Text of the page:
A kid can have very big feelings and very little self-control. That’s why understanding a child’s perspective is part of positive parenting.
Make the extra effort to put yourself in your child’s shoes the next time they start crying or whining and see if you can persuade them otherwise.
Withholding Toys from Others
You know it’s time to suggest a new game or take the kids outside when sharing breaks down. The concept of “taking turns” is a lot more appealing to children than the concept of “sharing.” When one child is finished playing with the item, pass the toy to the next child in line.
Antics in a Restaurant
Make a pre-dinner plan for how you’ll order, where you’ll sit, and the food. It’s quite acceptable to say, “We’ll be shocked!” if you have no idea. There is no obligation to consume something you do not choose to.
While we’re waiting, you might want to ask her, “What are your thoughts?” Awaiting is part of the agreement, and it’s up to her to come up with a strategy for dealing with it. Bring her a snack or feed her something at home, so she isn’t starving when you arrive.
A tantrum can happen even if you try your best. Take your child to the parking lot for a brief respite if this occurs. Whenever she’s ready to return to the house, remind her of her ability to cope with the wait. If you’d rather eat at home, you may simply order takeout. But don’t portray it as a failure or a penalty.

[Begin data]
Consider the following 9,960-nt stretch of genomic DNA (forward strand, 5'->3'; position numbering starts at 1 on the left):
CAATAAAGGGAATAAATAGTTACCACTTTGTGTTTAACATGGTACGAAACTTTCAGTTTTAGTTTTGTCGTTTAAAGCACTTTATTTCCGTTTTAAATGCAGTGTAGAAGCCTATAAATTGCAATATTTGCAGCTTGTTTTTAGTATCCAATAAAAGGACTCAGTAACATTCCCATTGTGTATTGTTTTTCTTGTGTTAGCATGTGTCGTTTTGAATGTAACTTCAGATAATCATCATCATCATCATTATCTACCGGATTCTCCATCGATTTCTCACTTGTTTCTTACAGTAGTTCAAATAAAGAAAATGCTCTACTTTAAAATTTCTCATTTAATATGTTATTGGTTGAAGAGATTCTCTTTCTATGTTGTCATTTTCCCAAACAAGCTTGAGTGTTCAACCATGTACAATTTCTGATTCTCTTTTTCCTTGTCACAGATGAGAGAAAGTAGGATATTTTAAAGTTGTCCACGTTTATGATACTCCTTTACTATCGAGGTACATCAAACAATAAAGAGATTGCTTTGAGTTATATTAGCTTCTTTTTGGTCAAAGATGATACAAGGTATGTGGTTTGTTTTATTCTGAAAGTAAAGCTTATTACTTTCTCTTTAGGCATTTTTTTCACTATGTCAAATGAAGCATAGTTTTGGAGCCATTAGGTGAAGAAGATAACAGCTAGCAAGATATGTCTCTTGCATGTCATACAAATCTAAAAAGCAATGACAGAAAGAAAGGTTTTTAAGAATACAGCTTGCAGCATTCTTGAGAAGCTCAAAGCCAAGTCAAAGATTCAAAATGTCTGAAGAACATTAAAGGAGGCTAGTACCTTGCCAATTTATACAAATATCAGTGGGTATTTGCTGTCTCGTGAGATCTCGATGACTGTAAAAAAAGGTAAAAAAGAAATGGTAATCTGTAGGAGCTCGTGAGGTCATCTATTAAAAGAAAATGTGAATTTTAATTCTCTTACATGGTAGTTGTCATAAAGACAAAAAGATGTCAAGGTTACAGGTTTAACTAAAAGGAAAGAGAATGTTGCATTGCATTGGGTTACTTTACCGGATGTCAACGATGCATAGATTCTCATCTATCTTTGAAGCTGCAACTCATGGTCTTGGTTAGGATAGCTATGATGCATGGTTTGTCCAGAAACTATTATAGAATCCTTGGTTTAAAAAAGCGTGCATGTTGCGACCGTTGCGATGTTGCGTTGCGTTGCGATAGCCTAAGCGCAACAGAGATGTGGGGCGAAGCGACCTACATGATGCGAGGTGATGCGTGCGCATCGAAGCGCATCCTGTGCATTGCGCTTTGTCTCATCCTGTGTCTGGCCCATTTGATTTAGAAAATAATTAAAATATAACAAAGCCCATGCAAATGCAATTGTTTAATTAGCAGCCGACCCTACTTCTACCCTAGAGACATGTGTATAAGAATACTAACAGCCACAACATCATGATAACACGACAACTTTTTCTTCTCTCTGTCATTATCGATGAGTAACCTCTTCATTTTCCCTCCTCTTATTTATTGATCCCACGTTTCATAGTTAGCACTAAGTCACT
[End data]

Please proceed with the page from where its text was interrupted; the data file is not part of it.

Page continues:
Related article: Your Toddler or Preschooler’s Tantrum Is Actually a Good Thing
Grocery Store: “Gimmes!”
Before you leave the house, make a plan. You can tell your youngster, “We’re only going in for XYZ,” and have them assist you in locating the things on your shopping list. Consider allowing him to spend a few bucks if you’re wandering around Target on a Saturday afternoon and planning to buy a couple of additional throw pillows. It’s unfair to expect my children to have complete self-control if I’m buying purchases on the spur of the moment.
You can feel good about saying no to your child when he becomes obsessed with an item that is beyond his price range or the scope of your shopping trip. Kids are allowed to want things, but they can also learn that desire does not always lead to fulfillment.
Dogs, Dark, Bugs, Automatic-Flushing Toilets
Make sure you don’t show any signs of stress. Whenever you see a dog, take up your child and show her that you are also concerned. Stand close to her and use your body to block the dog’s path. Using a Post-it note or your hand, cover the sensor on automatic toilets to ensure proper flushing.
If she is afraid, don’t discount her feelings or try to convince her otherwise. Acknowledge it as though it were a fact. Your validation of her fear will not make it more real, but you will let her know it’s okay to express her feelings and may make the fear less scary.
Then gradually increase her self-assurance. A chair and then the door are good places to sit if you’ve been sleeping with her until she falls asleep. If the challenge seems overwhelming at first, this shows her that you have faith in her ability to succeed.
These are just some of the tips you can start with in understanding a child’s perspective better.
Related article: The Fun Mom’s Discipline Handbook, 7 Mistakes Every Parent Makes in Discipline, Teaching Your Kids Self-Responsibility